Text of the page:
Asked which of Latin America’s current government leaders represented the best models, Chile’s Michelle Bachelet was chosen by nearly 28 percent of respondents, followed closely by Brazil’s Luiz Inácio Lula da Silva at 26.4 percent. Colombia’s Alvaro Uribe came in third.

Venezuela’s Hugo Chavez placed fourth with 9 percent, followed closely by Argentina’s Nestor Kirchner at 8.5 percent.

Chavez received the highest rating of all Latin America leaders among the youngest respondents, those aged between 18 and 24. This age group, however, made up only 2 percent of the total sample.

Among those respondents who described themselves as left or left-leaning (4 or 5 on a 1-5 right-left spectrum), Lula and Bachelet topped the list with just over 50 percent each, with Chavez ranking third at 45 percent. About 1 in 3 respondents described themselves as 4s or 5s, and, among those who gave themselves 5, Chavez was the most popular by far.

At the same time, only 28.4 percent of all respondents described Chavez’s influence on Latin America as “positive,” while 62 percent said it was “negative.”

Highest positive ratings for Chavez were found in Venezuela (45 percent), Argentina (36 percent), and Mexico (31 percent). The most negative ratings were found in Peru, at a whopping 91.3 percent.

Just over 1 in 4 respondents described themselves as right (1) or right-leaning (2). Of those, 62 percent said Uribe was the best model of leadership for the continent. He was followed by Bachelet and Lula, respectively.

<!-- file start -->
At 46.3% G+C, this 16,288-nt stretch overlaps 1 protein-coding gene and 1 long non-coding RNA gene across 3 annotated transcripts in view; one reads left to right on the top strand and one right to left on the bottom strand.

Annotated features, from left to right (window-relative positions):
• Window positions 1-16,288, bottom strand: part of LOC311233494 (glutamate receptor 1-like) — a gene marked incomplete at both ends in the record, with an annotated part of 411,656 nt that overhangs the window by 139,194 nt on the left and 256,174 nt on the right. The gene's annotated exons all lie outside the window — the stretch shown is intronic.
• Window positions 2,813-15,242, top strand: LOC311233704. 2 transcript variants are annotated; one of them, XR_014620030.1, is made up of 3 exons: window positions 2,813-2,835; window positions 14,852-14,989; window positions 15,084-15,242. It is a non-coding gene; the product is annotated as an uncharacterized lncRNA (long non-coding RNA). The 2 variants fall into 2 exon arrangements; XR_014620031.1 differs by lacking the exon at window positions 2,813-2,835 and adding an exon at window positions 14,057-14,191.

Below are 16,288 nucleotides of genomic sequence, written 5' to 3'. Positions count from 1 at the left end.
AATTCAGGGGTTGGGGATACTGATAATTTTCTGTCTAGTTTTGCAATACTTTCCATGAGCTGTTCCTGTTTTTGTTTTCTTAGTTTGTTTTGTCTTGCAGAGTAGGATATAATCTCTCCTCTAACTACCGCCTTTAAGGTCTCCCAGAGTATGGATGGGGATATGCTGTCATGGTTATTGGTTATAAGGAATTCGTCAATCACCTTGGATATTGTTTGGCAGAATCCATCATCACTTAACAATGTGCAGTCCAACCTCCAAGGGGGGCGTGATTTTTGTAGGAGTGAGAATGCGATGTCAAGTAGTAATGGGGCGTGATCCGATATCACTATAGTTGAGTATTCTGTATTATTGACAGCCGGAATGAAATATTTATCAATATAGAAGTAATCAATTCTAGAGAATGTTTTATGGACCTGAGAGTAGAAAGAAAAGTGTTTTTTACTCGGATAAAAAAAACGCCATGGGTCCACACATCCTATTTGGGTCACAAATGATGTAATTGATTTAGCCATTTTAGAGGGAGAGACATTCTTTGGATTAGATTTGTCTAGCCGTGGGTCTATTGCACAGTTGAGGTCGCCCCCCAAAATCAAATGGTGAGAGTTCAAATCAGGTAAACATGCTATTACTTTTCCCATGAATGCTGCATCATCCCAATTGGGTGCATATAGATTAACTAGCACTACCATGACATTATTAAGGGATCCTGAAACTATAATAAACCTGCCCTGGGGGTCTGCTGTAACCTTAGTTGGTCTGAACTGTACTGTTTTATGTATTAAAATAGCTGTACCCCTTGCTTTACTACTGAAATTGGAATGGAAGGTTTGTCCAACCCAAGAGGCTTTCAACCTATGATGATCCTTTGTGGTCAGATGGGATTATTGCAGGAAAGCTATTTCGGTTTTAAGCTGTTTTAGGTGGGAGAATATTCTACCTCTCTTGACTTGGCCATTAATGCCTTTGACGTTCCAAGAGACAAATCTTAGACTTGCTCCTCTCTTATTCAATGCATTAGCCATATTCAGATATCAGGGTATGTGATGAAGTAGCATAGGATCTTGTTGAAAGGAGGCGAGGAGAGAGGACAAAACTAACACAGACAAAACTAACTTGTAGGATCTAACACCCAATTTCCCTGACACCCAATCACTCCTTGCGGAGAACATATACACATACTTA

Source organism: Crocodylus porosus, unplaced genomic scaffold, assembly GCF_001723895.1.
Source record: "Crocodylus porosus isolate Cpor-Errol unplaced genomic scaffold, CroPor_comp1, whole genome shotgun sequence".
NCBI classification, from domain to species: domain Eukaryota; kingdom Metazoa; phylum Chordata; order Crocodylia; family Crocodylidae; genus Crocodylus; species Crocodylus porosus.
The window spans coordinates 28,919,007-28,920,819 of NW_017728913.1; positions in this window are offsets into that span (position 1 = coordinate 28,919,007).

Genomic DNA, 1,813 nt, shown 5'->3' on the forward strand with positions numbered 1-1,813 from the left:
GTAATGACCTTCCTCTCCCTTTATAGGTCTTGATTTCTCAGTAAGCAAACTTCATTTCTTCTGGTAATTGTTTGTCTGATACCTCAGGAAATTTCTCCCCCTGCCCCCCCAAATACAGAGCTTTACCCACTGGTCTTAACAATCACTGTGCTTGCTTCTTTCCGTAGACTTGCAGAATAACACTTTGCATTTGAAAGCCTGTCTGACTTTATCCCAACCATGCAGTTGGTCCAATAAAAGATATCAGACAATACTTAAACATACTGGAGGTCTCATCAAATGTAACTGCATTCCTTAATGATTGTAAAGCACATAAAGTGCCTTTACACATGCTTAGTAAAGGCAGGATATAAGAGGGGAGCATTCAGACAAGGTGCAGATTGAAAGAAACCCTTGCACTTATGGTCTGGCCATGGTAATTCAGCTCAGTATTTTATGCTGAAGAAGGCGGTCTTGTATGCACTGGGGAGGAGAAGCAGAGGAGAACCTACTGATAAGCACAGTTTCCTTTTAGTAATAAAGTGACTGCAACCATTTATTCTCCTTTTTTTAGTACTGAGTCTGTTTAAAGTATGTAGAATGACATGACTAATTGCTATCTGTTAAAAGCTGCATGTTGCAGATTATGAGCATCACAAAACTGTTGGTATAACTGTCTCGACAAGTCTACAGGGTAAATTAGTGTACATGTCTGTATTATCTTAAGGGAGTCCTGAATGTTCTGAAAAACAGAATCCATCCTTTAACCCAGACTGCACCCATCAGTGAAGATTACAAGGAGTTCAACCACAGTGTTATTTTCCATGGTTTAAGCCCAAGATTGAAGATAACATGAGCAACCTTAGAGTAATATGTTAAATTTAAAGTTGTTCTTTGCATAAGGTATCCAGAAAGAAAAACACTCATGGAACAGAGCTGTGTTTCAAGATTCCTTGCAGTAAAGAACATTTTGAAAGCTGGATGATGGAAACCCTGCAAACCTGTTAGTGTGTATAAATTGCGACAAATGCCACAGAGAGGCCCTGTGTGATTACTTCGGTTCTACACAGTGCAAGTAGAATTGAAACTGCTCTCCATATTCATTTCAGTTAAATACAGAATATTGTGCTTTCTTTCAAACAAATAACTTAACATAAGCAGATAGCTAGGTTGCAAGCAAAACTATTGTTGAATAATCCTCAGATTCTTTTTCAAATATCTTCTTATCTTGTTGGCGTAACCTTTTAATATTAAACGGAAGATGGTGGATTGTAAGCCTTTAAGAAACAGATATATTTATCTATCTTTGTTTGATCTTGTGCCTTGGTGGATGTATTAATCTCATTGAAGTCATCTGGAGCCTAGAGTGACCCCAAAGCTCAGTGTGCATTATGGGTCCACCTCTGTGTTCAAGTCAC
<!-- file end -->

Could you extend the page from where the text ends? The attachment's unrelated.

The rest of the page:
In contrast to the negative views of the U.S. under Bush, China’s emergence as an economic power was seen by those surveyed in a mainly positive light. Just under half of all respondents described Beijing as an “economic partner” as opposed to a “serious” (7.1 percent) or “potential threat” (12.6 percent).Another 6.6 percent it constituted “no threat”.

The most favorable attitudes toward China were found in Venezuela, Chile, and Peru, while Mexicans were the most leery, probably because of Chinese competition for U.S. markets.

By margins of 2 to 1, respondents in both Chile and Argentina considered China to be more important to Latin America’s future than the United States, while respondents in Peru were split on the question. The United States was considered more important in the other four countries.

The survey found strong support for a Free Trade Area of the Americas (FTAA) that would include the United States. Overall, nearly 2 out of 3 respondents supported such a pact.

The FTAA was particularly popular among elites in Peru (92.5 percent support), Chile (84 percent), and Colombia (77.5 percent). Opposition was strongest in Argentina (51.9 percent), Venezuela (a plurality of 41 percent), and Brazil (a minority of 41 percent).

Asked whether they thought it was more important for their country’s economy to be integrated with the United States or with other Latin American countries, only 1 in 3 chose the former, while 59 percent – including a majority in each country–opted for the region.

Support for regional integration was highest in Argentina (72 percent), Brazil (64 percent), and Colombia (62.5 percent). Support for integration with the U.S. was highest in Peru (41 percent), Mexico (37 percent), and Brazil (35 percent).